If you know much about Roman Catholics, you know they pray to deceased Christians, and especially to Mary.
It seems to me this practice is demonstrably unchristian—in fact, pagan. It turns an ostensible form of Christianity into an obvious kind of spiritist polytheism or ancestor worship. Here are three broadly independent reasons for thinking so:
1. By definition, prayer to saints is a form of occultism
When we pray, we intend to communicate with the person we are praying to. When Christians pray to God, they are communicating to God. Equally, when Catholics pray to deceased saints, they are communicating to the dead—or they think they are. So for instance, if you want Jesus to look kindly on you, you ask Mary to intercede on your behalf. If you need to find your keys, you ask Saint Anthony to help you.
In other words, prayer to the saints is an effort to contact the dead in order to influence God or the world. By definition, this means that anyone who prays to Mary, or Saint Anthony, or any other deceased person, is a medium.
Medium: A person thought to have the power to communicate with the spirits of the dead or with agents of another world or dimension.* Also called psychic. (www.thefreedictionary.com/medium)
It should go without saying that mediumship, and all other forms of occultism, are taken extremely seriously in the Old Testament. For example:
A man or a woman who is a medium or a spiritist must be put to death. They are to be stoned; their blood is on their own hands. Leviticus 20:27, HCSB
This isn’t to say we should stone Roman Catholics, of course—we are not living under the laws of ancient Israel. But it illustrates the point that not only is this kind of practice not approved by God, but it is so disapproved that when he instituted his covenant nation, he insisted they eliminate this kind of evil from among them, and prevent it spreading, by executing the perpetrators.
Why so serious?
I won’t develop this idea here—it needs a post of its own—but I believe the harsh penalties for occult practices are because they violate the first commandment. The gods of other nations were not false in the sense of being imaginary, but false in the sense of being real spiritual beings with supernatural power who craved the worship owed to Yahweh. Occultism did, and still does, connect people with these beings. If the occult were merely impotent nonsense, the laws about it seem disproportionately strict and hard to explain. As I say, I won’t develop this idea here, but if you’re in the mood for some careful Bible study, go to something like FaithLife or Lumina, where you can access the translation notes, and check out Ps 82:1-8; Ex 7:10-13, 20-22; 8:6-7, 17-19; 12:12; Num 33:4; Deut 4:33-40 (cf Isa 47:8, 10 on “none besides me”); Deut 32:17.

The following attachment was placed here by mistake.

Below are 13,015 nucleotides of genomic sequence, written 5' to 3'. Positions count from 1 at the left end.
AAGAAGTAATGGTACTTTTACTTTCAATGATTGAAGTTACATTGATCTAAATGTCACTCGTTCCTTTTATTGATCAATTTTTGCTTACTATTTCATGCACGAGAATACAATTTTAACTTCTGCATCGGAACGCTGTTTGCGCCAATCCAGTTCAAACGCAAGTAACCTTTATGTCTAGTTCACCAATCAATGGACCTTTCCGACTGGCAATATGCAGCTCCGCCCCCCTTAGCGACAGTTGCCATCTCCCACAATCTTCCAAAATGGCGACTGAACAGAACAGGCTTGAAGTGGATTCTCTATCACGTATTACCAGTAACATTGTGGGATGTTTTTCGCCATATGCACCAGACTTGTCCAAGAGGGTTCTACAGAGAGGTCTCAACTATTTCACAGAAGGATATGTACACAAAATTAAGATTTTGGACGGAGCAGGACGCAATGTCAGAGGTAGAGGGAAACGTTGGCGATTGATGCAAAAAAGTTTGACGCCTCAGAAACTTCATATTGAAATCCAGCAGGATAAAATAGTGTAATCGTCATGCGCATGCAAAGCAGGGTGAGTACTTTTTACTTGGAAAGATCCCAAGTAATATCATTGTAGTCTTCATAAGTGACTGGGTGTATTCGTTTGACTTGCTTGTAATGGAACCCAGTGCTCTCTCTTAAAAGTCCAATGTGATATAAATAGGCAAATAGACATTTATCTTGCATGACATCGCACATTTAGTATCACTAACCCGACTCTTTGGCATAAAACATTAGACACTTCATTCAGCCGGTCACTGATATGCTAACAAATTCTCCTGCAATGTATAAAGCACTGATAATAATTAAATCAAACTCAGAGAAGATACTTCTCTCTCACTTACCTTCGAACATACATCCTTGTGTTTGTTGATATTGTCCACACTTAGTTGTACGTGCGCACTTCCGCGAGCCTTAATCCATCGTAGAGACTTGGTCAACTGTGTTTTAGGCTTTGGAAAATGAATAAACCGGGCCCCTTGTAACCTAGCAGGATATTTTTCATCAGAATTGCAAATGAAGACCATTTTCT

Suffice to say, if I am right, this makes Roman Catholicism not merely an occultic heresy of Christianity, but a demonic religion in its own right.
2. By definition, prayer to saints is a form of worship
Worship, simply put, is when we treat something or someone as a deity. Needless to say, prayer implicitly treats its object as a deity. While Catholics certainly deny treating the saints as gods, what they say is contradicted by what they do. For example, when Catholics pray to Saint Anthony to help them find their lost keys, this is treating Anthony as someone with power over the domain of lost objects. Protestations notwithstanding, this is functionally indistinguishable from polytheists praying to patron gods who have similar kinds of powers over similar kinds of domains.
Some Catholics I’ve spoken to deny this by saying that they are only asking saints to pray to God for them. This is no different, they say, than asking a friend to pray for them. But when we examine some common Catholic prayers we find this is simply false. This prayer to Saint Anthony explicitly claims his “special power of restoring lost things”, and goes so far as to indicate that this gift extends to ensuring that the person praying “always remain[s] in possession of the true good that is God”! Similarly, consider how this prayer to Mary is worded: